Whose Playground Is This?

play pen – members only


The exhibition tries to show the backstage of art production, by allowing 3 artists to react to the relationship (or lack of) artists have with curators. Jeremy Sharma presents a film noir enigma of “Who Shot the Curator?”, exhibiting photographs of executed curators, friends of the artist in witty play-dead poses. Ana Prvacki, dodges the critical question of curator-relationship and chose to focus on the honest artist’s image as central to art making, and less under the dictatorship of curators. She shows a video tribute, titled “joys of collapse” to her dead goose, aged six that died on July 7, 2007. Tang Ling Nah chose to plunge into the deep end of the given theme, by inviting 12 other artists to respond to the relationship of artists-curators, publishing a limited edition art book documenting the process, a bold step away from her palate for large charcoal drawings.

The small exhibition felt exclusive, perhaps because the understanding of the term curator hardly gets past exhibition organiser, let alone ‘collaborator’ or visionary director of a film where artists are the stars – they each have their own share of fans. Either the curatorial statement for the exhibition promises too much, or I’m missing out on visuals/artefacts that should have been there to make the visit more worth while. The theme of the exhibition, no doubt an important one for those in the circuit, will appear dry to the average Joe and Jane.

If the errata [“errata: In pages 15 & 16, Tang Ling Nah’s name is mis-spelled. We apologise for the error”] included in the exhibition curatorial statements are anything to go by, the role, function and credibility of curators in Singapore require auditing and scrutiny by artists alike and members of the public. Art sometimes is more serious than play as seen in Ling Nah’s subversive curating; even if at times art is playful as seen in Ana Prvacki and Jeremy Sharma’s work, the play pen shouldn’t just belong to artists and curators but a willing public/audience as well.


5.0 of 10 stars

PKW. Exhibition runs from 13th July till 28th July 2007, usual opening hours apply. Admission Free.

who’s playground is this?

An exhibition that highlights the redefinition of the curator’s role behind the process of putting on A SHOW today, right from the beginning even before an artist creates the work, (Whose Playground Is This?) looks at the very foundation of art exhibitions AND the artist-curator relationship.

Whose Playground is This? toys around with current definitions of artist and curator, and the process of how we view and interpret art. The curator, an important influence on an artist’s exhibition, used to mean just cataloguing, interpreting and documenting artefacts and collections of institution. Today’s world of art, however, has started to blur the line between artist, curator, collector and museum director, leading to the question of just whose playground does art belong to?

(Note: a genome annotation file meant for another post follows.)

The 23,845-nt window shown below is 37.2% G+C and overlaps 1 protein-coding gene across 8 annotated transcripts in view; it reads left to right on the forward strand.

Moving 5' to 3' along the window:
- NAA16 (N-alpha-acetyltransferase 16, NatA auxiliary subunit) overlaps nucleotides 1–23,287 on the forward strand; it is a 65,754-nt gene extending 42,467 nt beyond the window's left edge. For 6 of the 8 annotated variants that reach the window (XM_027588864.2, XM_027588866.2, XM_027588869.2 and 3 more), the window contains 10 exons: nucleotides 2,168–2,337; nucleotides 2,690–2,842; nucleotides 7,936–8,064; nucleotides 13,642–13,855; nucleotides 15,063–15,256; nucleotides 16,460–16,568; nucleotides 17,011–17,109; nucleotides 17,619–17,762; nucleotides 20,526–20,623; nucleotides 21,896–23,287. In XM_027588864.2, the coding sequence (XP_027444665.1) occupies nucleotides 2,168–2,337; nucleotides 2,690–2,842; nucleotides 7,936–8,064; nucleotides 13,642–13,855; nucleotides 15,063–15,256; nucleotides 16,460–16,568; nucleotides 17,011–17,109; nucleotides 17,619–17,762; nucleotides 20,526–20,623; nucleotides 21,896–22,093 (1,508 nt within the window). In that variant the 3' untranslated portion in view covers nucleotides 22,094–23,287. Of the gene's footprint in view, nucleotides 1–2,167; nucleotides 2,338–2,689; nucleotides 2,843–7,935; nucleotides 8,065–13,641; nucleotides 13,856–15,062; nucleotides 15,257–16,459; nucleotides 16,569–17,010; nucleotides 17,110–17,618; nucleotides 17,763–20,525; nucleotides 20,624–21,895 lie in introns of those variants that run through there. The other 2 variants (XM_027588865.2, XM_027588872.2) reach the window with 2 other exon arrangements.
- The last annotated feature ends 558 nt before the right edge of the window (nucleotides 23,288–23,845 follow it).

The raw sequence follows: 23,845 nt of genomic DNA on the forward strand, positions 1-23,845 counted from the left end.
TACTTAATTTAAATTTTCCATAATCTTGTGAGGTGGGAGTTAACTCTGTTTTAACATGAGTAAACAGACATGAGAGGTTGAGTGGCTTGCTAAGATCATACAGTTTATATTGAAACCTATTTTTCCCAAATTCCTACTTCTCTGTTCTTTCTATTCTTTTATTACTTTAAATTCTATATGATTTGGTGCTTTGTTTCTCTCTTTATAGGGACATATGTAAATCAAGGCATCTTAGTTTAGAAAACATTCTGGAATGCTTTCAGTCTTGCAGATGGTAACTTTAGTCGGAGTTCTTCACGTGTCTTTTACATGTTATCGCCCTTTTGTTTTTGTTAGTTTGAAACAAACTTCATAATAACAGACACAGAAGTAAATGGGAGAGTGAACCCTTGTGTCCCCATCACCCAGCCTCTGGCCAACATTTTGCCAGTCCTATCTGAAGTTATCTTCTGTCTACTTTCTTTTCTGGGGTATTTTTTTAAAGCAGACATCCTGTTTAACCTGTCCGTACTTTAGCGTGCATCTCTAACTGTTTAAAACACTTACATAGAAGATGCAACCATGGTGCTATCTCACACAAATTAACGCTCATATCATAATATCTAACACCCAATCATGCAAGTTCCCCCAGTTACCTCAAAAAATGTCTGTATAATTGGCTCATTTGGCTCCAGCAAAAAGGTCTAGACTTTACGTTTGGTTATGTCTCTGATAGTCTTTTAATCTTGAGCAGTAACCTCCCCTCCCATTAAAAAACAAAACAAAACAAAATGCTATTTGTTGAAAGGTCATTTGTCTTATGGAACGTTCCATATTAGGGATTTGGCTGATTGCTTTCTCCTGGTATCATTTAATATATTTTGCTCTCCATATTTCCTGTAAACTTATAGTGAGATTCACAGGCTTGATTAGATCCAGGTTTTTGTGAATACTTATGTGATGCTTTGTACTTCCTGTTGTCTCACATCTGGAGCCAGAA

“We wanted to explore all these questions about ownership of exhibition work. Really, where does one work stop and another start? Can an artist’s success solely come out of his or her own work and ability, how much of an influence belongs to the curator who frames their work and in some cases entire art practices? And don’t forget even patrons or collectors – how much credit (of even an artist’s fame) should go to them?” says David Chew, curator for Whose Playground is This.”

[Quoted in length, press release by PKW ]

6 responses to “Whose Playground Is This?

  1. Thank you for being one of MY ARTISTS. 😎

  2. I wish more people could read my book MY ARTISTS which documents my dialogue with 12 other artists about the artist-curator relationship. I wish viewers could be more open when dealing with such issue.

  3. Oh my God! Did all the Toms, Harrys and Dicks turned curator overnight?! David Chew is a journalist full stop

  4. “the role, function and credibility of curators in Singapore require auditing and scrutiny by artists alike and members of the public…” And we would like to add that Singapore Art Critics should have loaded pistols placed on the temples of their ever swelling heads! 😉 NASTY!!!

  5. I actually do believe that everyone can be an artist, and along the same argument, that everyone can be an art critic. Sometimes for good or bad. Just as your ‘viewpoints’ can be condoned. Pointing loaded pistols at anyone’s head, swelling or not, is hardly necessary.

  6. point taken dude! everyone CAN be artist but not everyone IS artist and even if everyone ARE artists it is no guarantee that their art kicks ass! then u will say because art is subjective, like some brothers at sammyboy.com says, “one man’s meat is another man’s poison.” so, the moral of the story here is, if anyone decides that they are ready to come out of their arty farty closets to play see-saw in our cheap azz HDB playground, please be reminded that it is actually a battleground, so better be well equipped and trained like them commandos in da SAF! otherwise, stick to duplicating andy warhols and hang them in da kitchen where mummy will always be a patron!

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